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Peter Balakian


Peter Balakian was born on June 13, 1951, in Teaneck, New Jersey. He earned a BA from Bucknell University in 1973 and an MA from New York University in 1975, and in 1980, he received a PhD in American Civilization from Brown University.

He is the author of seven poetry collections, including Ozone Journal (University of Chicago Press, 2015), which was awarded the 2016 Pulitzer Prize in Poetry; Ziggurat (University of Chicago Press, 2010); and June-tree: New and Selected Poems, 1974–2000 (HarperCollins, 2001). His work frequently bears witness to the Armenian genocide, which his maternal grandmother survived, and other issues of social justice. According to Sherrie Spendlove, “Peter Balakian has been called 'the American conscience of the Armenian Genocide.’”

Balakian has said of his work, “As a poet I want to have my antennae always hooked into things that have significance, that matter, that are necessary and that in some way belong to me—that I can make a legitimate claim to. I don’t want those issues to be writing the poem, but I want them to feed it and fuel it for the larger engagement with the materials and the consciousness that I, as a poet, am always pursuing.”

He is also the author of several books of prose, including the memoir Black Dog of Fate (Basic Books, 1997), which was awarded the PEN/Albrand Prize, and The Burning Tigris: The Armenian Genocide and America’s Response (HarperCollins, 2003), which received the 2005 Raphael Lemkin Prize.

Balakian has received numerous awards and fellowships, including a Guggenheim Fellowship, a National Endowment for the Arts Fellowship, and the Movses Khorenatsi Medal from the Republic of Armenia. Since 1980, he has taught at Colgate University, where he directs the Center for Ethics and World Studies.

Selected Bibliography

Ozone Journal (University of Chicago Press, 2015)
Ziggurat (University of Chicago Press, 2010)
June-tree: New and Selected Poems, 1974–2000 (HarperCollins, 2001)
Dyer’s Thistle (Carnegie Mellon University Press, 1996)
Reply from Wilderness Island (Sheep Meadow Press, 1988)
Sad Days of Light (Sheep Meadow Press, 1983)
Father Fisheye (Sheep Meadow Press, 1979)

The Burning Tigris: The Armenian Genocide and America’s Response (HarperCollins, 2003)
Black Dog of Fate (Basic Books, 1997)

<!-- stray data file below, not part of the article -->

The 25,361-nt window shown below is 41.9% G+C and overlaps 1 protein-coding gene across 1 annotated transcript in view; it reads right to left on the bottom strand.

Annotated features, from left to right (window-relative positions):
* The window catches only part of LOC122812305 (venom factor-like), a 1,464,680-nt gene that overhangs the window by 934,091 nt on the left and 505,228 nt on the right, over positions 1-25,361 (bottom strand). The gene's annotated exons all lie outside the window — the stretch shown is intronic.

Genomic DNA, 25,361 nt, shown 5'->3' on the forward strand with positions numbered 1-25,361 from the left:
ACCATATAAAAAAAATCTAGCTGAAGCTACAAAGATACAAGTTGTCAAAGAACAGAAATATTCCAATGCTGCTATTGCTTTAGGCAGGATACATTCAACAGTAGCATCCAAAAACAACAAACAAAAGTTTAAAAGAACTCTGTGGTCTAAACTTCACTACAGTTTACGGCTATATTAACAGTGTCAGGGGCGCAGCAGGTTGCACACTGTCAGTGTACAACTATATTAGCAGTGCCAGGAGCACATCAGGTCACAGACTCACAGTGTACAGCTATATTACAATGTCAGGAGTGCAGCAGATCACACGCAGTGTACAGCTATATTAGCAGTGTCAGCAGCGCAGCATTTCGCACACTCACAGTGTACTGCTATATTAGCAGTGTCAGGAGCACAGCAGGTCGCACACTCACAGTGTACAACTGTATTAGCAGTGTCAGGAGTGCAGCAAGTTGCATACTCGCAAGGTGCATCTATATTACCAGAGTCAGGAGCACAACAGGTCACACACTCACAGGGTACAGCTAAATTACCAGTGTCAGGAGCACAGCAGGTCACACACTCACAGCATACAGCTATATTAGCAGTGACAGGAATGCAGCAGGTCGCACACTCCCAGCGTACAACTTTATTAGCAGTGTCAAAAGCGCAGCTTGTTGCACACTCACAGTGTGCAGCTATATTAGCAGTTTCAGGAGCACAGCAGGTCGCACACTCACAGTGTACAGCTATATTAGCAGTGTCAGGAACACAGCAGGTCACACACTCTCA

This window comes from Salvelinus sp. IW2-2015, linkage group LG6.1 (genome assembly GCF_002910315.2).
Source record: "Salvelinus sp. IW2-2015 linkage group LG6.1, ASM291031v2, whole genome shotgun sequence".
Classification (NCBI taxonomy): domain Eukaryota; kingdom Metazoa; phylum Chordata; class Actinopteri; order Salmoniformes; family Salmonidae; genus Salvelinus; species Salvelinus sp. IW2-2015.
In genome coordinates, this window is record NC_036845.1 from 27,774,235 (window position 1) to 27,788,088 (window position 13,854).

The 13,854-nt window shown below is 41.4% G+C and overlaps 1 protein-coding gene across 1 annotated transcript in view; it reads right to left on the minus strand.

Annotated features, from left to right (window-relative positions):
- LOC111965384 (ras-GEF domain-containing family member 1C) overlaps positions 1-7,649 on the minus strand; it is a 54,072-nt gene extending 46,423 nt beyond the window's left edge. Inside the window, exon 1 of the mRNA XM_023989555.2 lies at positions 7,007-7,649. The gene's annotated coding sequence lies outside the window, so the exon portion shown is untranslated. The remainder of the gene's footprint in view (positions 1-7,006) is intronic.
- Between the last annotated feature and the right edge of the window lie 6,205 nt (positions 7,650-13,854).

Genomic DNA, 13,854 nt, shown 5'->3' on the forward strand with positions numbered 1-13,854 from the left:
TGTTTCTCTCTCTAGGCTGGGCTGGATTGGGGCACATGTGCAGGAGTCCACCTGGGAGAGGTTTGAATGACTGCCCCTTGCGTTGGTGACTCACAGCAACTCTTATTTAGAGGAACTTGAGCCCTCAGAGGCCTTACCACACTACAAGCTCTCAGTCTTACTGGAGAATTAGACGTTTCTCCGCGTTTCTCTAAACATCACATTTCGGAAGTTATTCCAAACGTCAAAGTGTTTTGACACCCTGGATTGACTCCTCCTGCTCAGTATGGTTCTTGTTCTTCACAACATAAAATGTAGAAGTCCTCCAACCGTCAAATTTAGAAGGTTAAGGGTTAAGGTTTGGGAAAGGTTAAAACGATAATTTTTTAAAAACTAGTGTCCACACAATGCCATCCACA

By This Poet


Ode to the Duduk

It’s not the wind I hear driving south
through the Catskills—it’s just bad news from the radio
and then a hailstorm morphs into sunlight
—look up and there’s—
an archipelago of starlings trailing some clouds—
But how does the wind come through you
primordial hollow—unflattened double reed—
so even now when bad news comes with the evening report—
I can press a button on the dashboard and hear your breath implode
the way wind blows through the slit windows of a church in Dilijan,
then a space in my head fills with a sound that rises from red clay dust roads
and slides through your raspy apricot wood—
Hiss of tires, wet tarmac, stray white lines
night coming like wet dissolve to pixilation—
Praise to the glottal stop of every hoarse whisper, every sodden tree
which speaks through your hollow carved wood—
so we can hear the air flow over starlings rising and dipping as
       	the mountains glaze the sun—
so we can hear the bad news kiss the wind through your whetted reed—

Waiting for a Number

words appeared as the soft purring of a cat, crow screeching, 
end of a hymn, cicadas in treesspilling in the white 
noise of my headDa Nang Mekong Saigon Nam.

I walked suburban streets to school, hi-fi blasting Somebody To Love
coach meting out orders, my playbook of fakes and jives, 
my head swelling in the helmet. Over sweet cocktails with my beloved 

under the yellowing gingkoes of 64th off Lex, for a moment I felt 
grown up and then the air in my head was orange chemical Dow 
and DuPont, the juke box blasting Light My Fireand where were we?

staring at the image: pistol to the head, a boy I once knew 
on the white-lined field was bagged
and flown back in the dioxin haze of morning.

In the mangrove of my head chopping sounds 
under the covers, rice pattiesfloating mirrors with unidentified
objects. There were Catholics in Saigon and Catholics on my street,  

what about Laos? what about Cambodia? 
American questions spilling in sunlight on white 
shutters, and I’m home on plush carpet waiting for a number.